• The RV has both its original windshields. There about 16 rock chips / dings total. None that have evolved into cracks or in any way impair our view / vision or driving. I have carried a rock chip repair kit since the beginning. When we get a chip or ding I always fix it with the repair kit within the same day or at most the second day. Most of the chips / dings virtually disappear and can only be seen if you look very closely.
• The RV has the original carpeting (not bad but not wonderful either), original sofa and captain chairs in essentially good to very good condition, one original rooftop air conditioner – other one was replaced about 5 years ago by an RV repair shop because I could not determine how to get it on the roof myself without damaging it or the rubber roof.
• Has original house water pump which gets a fair amount of use.
• has original black tank dump valve – grey tank valve replaced about 8 years ago, was a simple procedure – the black tank valve would not be nearly as simple (said I was lucky).
• Water heater was replaced about 12 years ago because of faulty factory install during build – a wood support under the aluminum tank shifted slightly and allowed the tank to bounce up and down while going down the road and the wood support finally wore a hole in tank, replaced tank myself.
• Replaced the 35,000 btu furnace completely because blower started to bind / make noise which prevented enough air flow to prevent ignition - replaced myself.
• has original rubber roof - had it coated about 5 years ago at an RV repair facility as a preventative measure – might redo it myself next year.
• Still has the original MAXX AIR vent covers which I installed during the first year over the two roof vents (Fantastic Fan vent and bathroom vent). It is hard to believe they still seem fine after being fully exposed to the elements for over 20 years.
• Incidentally the RV has never been under cover of any kind. It has lived its life mostly on the road or parked beside our house in the Yuma, AZ winter sun, with full hook ups for the past 12 1/2 years.
• All the brake hardware is original and never been touched except it is on its 3rd set of OEM brake pads (tried a premium set of pads from a major brand and they failed after several months – chunks were ripping out of the pad surface). I do the pad replacements. The tag axle has hydraulic drum brakes. I replaced the shoes about 7 years ago. There was at least 35% life left. I flush the entire brake system with new fluid every 2 to 3 years.
• I replaced power steering pump three years ago because at idle /coasting speed there was no power steering assist and the pump also supplies boost to the brakes.
• The engine is still on its original coolant / heater hoses. Coolant system has been cleaned / flushed and new coolant added approximately every 50,000 miles. I bought a full set of replacement hoses about 14 years ago. When I examined the old ones, at the time of flushing, they looked perfectly fine to me. I put the new hoses in a basement compartment and there they still sit. I examine the hoses regularly and they still look as good as 13 years ago. The plastic radiator overflow / fill tank started to crack and seep 2 years ago and I replaced it in an O’Reily’s auto parts store parking lot outside of Albuquerque, N.M. In fact the engine would still have its original serpentine belt if I had not had to change the power steering pump. I still carry the original belt as a spare.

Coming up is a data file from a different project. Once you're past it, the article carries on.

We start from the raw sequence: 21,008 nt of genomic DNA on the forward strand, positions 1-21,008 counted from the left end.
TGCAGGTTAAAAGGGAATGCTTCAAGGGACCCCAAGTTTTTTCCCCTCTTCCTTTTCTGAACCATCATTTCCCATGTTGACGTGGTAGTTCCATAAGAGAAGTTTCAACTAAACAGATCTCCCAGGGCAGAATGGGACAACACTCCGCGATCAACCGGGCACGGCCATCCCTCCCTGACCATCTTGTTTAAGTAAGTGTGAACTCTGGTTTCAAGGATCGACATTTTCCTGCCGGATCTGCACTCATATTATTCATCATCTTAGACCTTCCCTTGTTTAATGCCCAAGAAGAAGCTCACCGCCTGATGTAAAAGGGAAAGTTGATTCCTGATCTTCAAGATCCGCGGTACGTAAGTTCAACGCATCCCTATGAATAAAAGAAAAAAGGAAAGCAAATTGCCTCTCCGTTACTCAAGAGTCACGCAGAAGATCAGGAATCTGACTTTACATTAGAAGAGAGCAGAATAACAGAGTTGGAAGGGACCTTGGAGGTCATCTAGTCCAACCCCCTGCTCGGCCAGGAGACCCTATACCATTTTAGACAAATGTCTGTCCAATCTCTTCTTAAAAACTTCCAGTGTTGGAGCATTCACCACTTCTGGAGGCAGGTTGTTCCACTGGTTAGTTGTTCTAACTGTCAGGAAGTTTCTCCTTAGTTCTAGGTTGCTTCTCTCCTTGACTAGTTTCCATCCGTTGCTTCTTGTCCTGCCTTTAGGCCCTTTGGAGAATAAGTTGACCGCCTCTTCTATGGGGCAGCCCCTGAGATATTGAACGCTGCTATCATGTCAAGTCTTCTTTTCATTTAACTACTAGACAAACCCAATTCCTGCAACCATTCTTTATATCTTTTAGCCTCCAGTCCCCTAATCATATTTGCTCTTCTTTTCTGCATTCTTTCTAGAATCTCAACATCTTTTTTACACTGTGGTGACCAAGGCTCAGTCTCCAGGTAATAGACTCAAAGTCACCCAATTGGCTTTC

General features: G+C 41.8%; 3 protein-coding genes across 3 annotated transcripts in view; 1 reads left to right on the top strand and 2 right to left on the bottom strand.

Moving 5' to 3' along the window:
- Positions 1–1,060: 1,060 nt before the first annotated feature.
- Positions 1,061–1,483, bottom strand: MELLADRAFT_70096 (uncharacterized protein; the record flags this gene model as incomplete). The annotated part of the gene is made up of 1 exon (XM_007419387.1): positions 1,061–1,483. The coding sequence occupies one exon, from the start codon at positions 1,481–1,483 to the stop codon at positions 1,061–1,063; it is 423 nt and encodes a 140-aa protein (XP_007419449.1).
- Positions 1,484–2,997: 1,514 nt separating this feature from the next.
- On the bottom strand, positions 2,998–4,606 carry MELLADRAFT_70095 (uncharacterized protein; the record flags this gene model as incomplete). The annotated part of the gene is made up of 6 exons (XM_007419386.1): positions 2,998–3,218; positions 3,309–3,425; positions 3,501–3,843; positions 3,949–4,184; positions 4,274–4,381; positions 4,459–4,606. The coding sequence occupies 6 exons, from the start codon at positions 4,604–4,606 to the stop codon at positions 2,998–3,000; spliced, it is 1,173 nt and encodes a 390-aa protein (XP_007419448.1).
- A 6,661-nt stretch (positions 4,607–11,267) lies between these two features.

• The engine provided air conditioning system has never been touched and still works as good as when new.
• The engine oil & filter get changed as well as a lube job to the 14 grease fittings approximately every 5,000 miles. The very first oil change was done at 3,000 miles. I converted it to Mobil One full synthetic at that time and have used it ever since. It uses from zero to about ¾ of quart between changes depending on how many mountains we climb.
• RV still has the original transmission and works perfectly (unbelievable to me also - it has shifted between 2nd, 3rd and overdrive (I’m guessing hundreds of thousands of times at least). At 17,600 miles I drained all the fluid (including torque converter – it has a drain plug also) dropped the pan cleaned it and replaced the filter, changed all the fluid to Mobil full synthetic ATF. Since then I have changed all the transmission fluid (about 17 quarts) every 50,000 miles. I also have installed a Scan Gauge which is programmed to show water temperature, cylinder head temperature, transmission temperature and I occasionally cycle the fourth reading amongst the other selections available (I usually leave the 4th gauge on mpg). The highest water temperature I have ever observed was 214 degrees while climbing an 8% grade with an ambient outside temperature of 111 degrees. That was also the day I saw the highest ever transmission temperature of a 194 degrees. The water temperature usually runs about 193, trans temperature usually runs about 167 degrees and the cylinder head temperature always runs 2 degrees above the water temperature. The engine has never overheated. We have driven over most, if not all, the highest passes in the lower 48 states. Some very slowly, 1st gear 25 mph, towing our toads, which weighed around 4500#.